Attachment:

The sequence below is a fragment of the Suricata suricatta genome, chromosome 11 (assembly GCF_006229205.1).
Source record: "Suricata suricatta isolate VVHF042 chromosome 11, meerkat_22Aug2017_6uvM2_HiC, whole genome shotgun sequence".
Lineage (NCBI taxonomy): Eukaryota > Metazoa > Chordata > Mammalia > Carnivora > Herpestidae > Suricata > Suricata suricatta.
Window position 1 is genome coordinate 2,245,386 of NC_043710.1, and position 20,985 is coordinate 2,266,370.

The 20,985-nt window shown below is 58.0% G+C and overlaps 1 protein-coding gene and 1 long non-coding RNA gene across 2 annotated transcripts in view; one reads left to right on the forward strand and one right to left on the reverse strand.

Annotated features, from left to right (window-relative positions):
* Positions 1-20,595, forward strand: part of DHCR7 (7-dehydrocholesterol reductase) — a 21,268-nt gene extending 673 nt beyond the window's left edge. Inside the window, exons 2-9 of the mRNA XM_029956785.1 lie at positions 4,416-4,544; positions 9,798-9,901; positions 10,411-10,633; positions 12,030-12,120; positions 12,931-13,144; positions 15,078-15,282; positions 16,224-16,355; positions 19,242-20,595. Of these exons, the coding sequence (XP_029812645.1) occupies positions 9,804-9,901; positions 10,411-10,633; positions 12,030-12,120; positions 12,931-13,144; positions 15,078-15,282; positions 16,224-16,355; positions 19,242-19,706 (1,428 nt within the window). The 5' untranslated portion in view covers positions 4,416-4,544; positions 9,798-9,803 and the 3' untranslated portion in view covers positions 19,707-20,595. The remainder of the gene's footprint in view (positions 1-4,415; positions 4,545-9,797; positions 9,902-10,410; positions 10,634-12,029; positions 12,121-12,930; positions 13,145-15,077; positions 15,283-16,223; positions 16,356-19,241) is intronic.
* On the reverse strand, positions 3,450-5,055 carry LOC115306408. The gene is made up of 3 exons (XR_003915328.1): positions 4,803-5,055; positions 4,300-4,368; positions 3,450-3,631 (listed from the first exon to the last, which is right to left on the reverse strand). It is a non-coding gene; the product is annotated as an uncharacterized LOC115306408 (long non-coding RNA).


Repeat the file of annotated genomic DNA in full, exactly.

The sequence below is a fragment of the Suricata suricatta genome, chromosome 11 (assembly GCF_006229205.1).
Source record: "Suricata suricatta isolate VVHF042 chromosome 11, meerkat_22Aug2017_6uvM2_HiC, whole genome shotgun sequence".
Lineage (NCBI taxonomy): Eukaryota > Metazoa > Chordata > Mammalia > Carnivora > Herpestidae > Suricata > Suricata suricatta.
Window position 1 is genome coordinate 2,245,386 of NC_043710.1, and position 20,985 is coordinate 2,266,370.

The 20,985-nt window shown below is 58.0% G+C and overlaps 1 protein-coding gene and 1 long non-coding RNA gene across 2 annotated transcripts in view; one reads left to right on the forward strand and one right to left on the reverse strand.

Annotated features, from left to right (window-relative positions):
* Positions 1-20,595, forward strand: part of DHCR7 (7-dehydrocholesterol reductase) — a 21,268-nt gene extending 673 nt beyond the window's left edge. Inside the window, exons 2-9 of the mRNA XM_029956785.1 lie at positions 4,416-4,544; positions 9,798-9,901; positions 10,411-10,633; positions 12,030-12,120; positions 12,931-13,144; positions 15,078-15,282; positions 16,224-16,355; positions 19,242-20,595. Of these exons, the coding sequence (XP_029812645.1) occupies positions 9,804-9,901; positions 10,411-10,633; positions 12,030-12,120; positions 12,931-13,144; positions 15,078-15,282; positions 16,224-16,355; positions 19,242-19,706 (1,428 nt within the window). The 5' untranslated portion in view covers positions 4,416-4,544; positions 9,798-9,803 and the 3' untranslated portion in view covers positions 19,707-20,595. The remainder of the gene's footprint in view (positions 1-4,415; positions 4,545-9,797; positions 9,902-10,410; positions 10,634-12,029; positions 12,121-12,930; positions 13,145-15,077; positions 15,283-16,223; positions 16,356-19,241) is intronic.
* On the reverse strand, positions 3,450-5,055 carry LOC115306408. The gene is made up of 3 exons (XR_003915328.1): positions 4,803-5,055; positions 4,300-4,368; positions 3,450-3,631 (listed from the first exon to the last, which is right to left on the reverse strand). It is a non-coding gene; the product is annotated as an uncharacterized LOC115306408 (long non-coding RNA).